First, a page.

A new article investigating novel research about the state of insects in the Netherlands was published by journalist Ronald Veldhuizen in the third largest Dutch newspaper de Volkskrant. The article focuses on the work of SHOWCASE’s early career researchers Reinier de Vries and Michele Torresani, of the Dutch and Italian teams respectively, who are studying and counting bees and hoverflies in relation to the farming intensity of grasslands. At the same time they are trying to develop cost-effective survey methods by testing whether they can use drone images to predict flower cover and pollinator abundance.
Recent reports of insects declining at an alarming speed have raised concerns about the future health of ecosystems. Insect surveys happen disproportionately in nature reserves because most of the counting is being done by citizen scientists. So we do not really have a clear estimate of what insect species there are in agricultural or urban areas. This has to be changed as insects are a vital part of nature’s ecosystems – they pollinate flowers and crops, eat plant pests, are food for birds and recycle nutrients.
Researchers agree that the reasons for this detrimental change can be mostly attributed to climate change and agricultural intensification. Nitrogen emissions from agricultural lands furthermore reach nature reserves and influence the types of plants that grow and in this way, impact insect populations.
Precise estimates of the number of insects in a specific area are hard to come by. Prolonged counting is an arduous task and is very often relegated to volunteers. This is why de Vries and his team from Wageningen University are testing whether pictures taken by remote-controlled drones can be used to estimate how much surface the flowers occupy on the field and thus the number of flower-visiting insects that live there, such as hoverflies and bees. De Vries and his team manually count the flowers with a click device and catch the insects. The complicated analyses of estimating flower cover from the aerial pictures are subsequently being done by the remote-sensing experts of the Italian team from the University of Bologna.. The ultimate objective is to test if this approach can be faster than traditional counting methods.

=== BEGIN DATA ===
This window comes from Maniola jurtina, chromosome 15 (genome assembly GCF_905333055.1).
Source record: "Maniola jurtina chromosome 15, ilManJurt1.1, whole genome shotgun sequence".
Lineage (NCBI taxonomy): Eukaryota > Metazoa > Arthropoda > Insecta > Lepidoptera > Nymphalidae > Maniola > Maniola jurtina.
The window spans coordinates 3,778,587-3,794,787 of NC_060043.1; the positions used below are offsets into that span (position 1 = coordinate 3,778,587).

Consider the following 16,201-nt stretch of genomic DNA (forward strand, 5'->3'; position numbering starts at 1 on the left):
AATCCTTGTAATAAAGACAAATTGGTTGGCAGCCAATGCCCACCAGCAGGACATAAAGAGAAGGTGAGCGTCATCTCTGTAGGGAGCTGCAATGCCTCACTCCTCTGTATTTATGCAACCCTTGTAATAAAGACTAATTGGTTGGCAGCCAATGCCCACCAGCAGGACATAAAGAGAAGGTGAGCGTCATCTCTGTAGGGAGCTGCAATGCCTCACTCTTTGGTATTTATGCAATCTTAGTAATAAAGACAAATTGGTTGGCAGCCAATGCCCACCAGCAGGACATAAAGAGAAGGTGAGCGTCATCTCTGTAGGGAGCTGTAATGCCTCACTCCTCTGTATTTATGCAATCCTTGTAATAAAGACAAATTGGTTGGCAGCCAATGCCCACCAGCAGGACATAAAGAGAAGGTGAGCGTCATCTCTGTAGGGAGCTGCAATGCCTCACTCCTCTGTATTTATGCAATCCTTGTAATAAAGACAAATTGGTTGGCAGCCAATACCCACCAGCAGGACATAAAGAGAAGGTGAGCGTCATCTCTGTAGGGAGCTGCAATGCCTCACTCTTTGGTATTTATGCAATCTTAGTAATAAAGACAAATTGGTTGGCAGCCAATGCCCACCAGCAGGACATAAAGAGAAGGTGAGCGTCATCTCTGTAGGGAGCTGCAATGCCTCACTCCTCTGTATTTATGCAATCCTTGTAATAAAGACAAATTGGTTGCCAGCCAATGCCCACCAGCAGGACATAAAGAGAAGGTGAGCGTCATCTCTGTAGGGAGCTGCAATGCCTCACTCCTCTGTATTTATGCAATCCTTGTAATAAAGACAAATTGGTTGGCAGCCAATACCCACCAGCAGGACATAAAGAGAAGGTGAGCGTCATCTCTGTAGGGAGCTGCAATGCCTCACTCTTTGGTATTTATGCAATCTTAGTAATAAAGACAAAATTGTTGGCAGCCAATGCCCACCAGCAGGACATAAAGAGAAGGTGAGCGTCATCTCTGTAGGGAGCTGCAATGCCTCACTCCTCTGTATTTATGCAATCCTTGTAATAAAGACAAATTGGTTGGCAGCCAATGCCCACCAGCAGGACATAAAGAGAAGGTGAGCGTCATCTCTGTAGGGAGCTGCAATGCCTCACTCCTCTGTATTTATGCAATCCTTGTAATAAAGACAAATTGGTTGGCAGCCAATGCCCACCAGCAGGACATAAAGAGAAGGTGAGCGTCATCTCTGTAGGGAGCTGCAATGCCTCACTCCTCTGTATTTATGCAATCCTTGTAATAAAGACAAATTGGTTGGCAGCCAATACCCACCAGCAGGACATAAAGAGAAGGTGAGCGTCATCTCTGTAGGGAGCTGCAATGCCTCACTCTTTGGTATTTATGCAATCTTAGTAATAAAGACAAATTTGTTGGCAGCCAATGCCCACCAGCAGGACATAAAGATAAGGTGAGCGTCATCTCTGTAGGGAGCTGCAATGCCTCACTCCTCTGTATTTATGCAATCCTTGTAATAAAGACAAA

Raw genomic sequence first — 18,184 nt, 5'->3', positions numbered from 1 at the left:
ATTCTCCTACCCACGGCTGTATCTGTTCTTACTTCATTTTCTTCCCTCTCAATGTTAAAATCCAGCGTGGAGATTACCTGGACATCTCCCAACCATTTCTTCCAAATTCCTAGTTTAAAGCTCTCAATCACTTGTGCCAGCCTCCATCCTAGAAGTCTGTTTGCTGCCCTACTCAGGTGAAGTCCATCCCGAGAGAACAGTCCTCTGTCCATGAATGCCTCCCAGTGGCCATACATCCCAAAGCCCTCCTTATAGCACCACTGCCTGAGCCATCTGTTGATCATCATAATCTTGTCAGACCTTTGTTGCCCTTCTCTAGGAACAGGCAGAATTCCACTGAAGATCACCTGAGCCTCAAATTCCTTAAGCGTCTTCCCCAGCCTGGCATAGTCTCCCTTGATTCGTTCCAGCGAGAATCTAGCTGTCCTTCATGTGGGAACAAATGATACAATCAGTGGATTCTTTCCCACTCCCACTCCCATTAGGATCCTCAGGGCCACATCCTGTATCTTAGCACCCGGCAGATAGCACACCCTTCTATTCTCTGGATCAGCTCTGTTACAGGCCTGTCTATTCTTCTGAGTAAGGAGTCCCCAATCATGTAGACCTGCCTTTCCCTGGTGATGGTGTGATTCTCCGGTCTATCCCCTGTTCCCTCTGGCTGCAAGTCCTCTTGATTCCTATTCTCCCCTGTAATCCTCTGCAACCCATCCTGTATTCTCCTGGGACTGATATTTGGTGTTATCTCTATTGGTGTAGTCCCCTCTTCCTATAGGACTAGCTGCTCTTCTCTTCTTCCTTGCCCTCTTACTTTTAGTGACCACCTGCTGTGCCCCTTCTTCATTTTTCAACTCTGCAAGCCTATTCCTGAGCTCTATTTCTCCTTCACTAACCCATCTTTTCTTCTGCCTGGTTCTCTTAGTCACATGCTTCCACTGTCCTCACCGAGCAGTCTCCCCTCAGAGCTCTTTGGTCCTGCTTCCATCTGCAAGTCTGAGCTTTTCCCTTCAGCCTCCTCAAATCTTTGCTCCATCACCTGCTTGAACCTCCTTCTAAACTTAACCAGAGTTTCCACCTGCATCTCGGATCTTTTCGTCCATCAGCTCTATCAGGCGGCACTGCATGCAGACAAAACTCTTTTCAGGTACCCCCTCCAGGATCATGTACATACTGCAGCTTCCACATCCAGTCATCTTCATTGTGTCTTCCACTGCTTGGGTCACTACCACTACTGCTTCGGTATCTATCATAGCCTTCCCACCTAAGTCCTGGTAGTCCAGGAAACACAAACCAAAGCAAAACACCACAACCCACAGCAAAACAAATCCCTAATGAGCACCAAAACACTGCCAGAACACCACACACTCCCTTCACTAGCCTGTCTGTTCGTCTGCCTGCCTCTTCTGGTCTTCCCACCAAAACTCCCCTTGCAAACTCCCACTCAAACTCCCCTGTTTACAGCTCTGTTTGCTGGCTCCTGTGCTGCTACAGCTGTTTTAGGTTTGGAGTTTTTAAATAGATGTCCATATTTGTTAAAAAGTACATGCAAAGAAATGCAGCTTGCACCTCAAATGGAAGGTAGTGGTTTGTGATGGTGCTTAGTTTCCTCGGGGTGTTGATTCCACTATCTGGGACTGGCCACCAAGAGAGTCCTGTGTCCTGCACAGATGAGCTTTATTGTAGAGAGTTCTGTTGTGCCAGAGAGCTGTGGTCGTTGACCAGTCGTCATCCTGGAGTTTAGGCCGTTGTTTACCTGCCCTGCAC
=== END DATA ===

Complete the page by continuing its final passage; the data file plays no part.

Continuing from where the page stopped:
The decrease in insect numbers is a point of concern both in the Netherlands and more generally, in Europe. At the same time, biologist Roel van Klink of the German biodiversity institute iDiv in Leipzig, warns that the situation is more complex than it may seem. Van Klink suggests that in new and relatively unmanaged nature areas changes occur constantly, which has unpredictable effects on insect populations. There is a constant increase or decrease caused by changes in vegetation, for example, that influence one species positively and another one negatively. Van Klink finds that insect declines are not equally alarming everywhere.
As outlined above, insect decline is generally linked to effects of climate change and agricultural practices such as the use of pesticides. Nevertheless, many wild bee species, for example, already suffered severe declines around the 1950s – before the massive spraying with agricultural poisons began or the effects of climate change became noticeable. Many contend that land-use changes may be at fault. Many plants in roadside verges, in many agricultural landscapes the one remaining habitat with flowers, are all being cut at the same time, which is an issue for wild bee populations, which suddenly have been deprived from their source of food.
The bright side of this issue is that policy shifts do bring about change to ecosystems. For example, in the Netherlands, new policies for clean water have immensely improved the state of dragonfly larvae among other species. The effects of nature policy are undeniable and more research, like that of Reinier de Vries’ drones for monitoring insect species, can greatly contribute to better managed ecosystems.
Read the full article here.
Photo: The types of insects analysed by SHOWCASE researchers in the Netherlands with their latin name and geographical location. Information via de Volkskrant